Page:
JCHS hopes to preserve is a 1926 short film titled “A Day in Hollywood,” produced by Charles C. Fetty and revised by Garry S. Richardson. Fetty was the cinematographer for the 1920 silent comedy “Lunatics in Politics” starring Alice Howell. He had previously been under the employ of Don O. Newland, a silent film director and producer known for traveling from town to town creating short movies starring locals. Utilizing a similar format, Fetty began his own traveling movie series titled “A Day in Hollywood” sometime during 1925. 

The title card of the movie indicates it is a production of the Pacific Film Company, though a 1926 article in the Murphysboro Daily Independent states it is the Pacific Coast Photoplay Producers, and that the town's paper is supervising the production. Filming of the comedy took place over a two-week period in May 1926 in Murphysboro and stars six locals, including then-mayor C.D. Joplin. It features many interior and exterior shots of local buildings and homes, including the then-newly constructed United States Post Office. Interior scenes were said to be constructed on the stage of the long-gone Hippodrome Theatre and filmed in front of an audience.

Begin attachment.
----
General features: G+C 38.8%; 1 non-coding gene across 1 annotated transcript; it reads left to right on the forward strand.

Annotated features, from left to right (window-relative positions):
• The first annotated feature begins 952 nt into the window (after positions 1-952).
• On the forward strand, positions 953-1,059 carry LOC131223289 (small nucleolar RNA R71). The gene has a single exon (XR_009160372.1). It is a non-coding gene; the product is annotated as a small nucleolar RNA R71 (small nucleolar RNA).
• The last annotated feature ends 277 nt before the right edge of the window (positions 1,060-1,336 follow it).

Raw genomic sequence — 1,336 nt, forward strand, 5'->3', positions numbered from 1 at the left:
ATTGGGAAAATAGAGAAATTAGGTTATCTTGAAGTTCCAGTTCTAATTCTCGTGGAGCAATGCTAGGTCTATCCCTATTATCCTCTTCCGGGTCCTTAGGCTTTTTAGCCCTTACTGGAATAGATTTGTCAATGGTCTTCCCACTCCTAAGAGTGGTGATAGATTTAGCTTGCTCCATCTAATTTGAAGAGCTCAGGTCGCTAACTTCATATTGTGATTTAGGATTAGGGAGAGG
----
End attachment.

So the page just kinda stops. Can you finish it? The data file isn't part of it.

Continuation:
The Daily Independent put out casting calls for a young woman to play the title role on 5/7/26, followed a day later by another article exclaiming there would be an “auto smashup,” inviting the townspeople to witness the film's producers staging a car crash scene in an area blocked off by the chief of police, and would utilize two brand new cars owned by one of the town's dealerships. Multiple ads were run for screenings, billing the small-time production as a legitimate Hollywood endeavor.

Just over a year before filming began, Murphysboro was struck by the 1925 Tri-State Tornado. The tornado destroyed the vast majority of the city, and Murphysboro still holds the record for the number of fatalities by a tornado in one city at 234, with 630 or more injured. The film helps spotlight the recovery effort of the city by showcasing many new homes and businesses shown in the background, and the resilient spirit of the citizens in the storm's aftermath.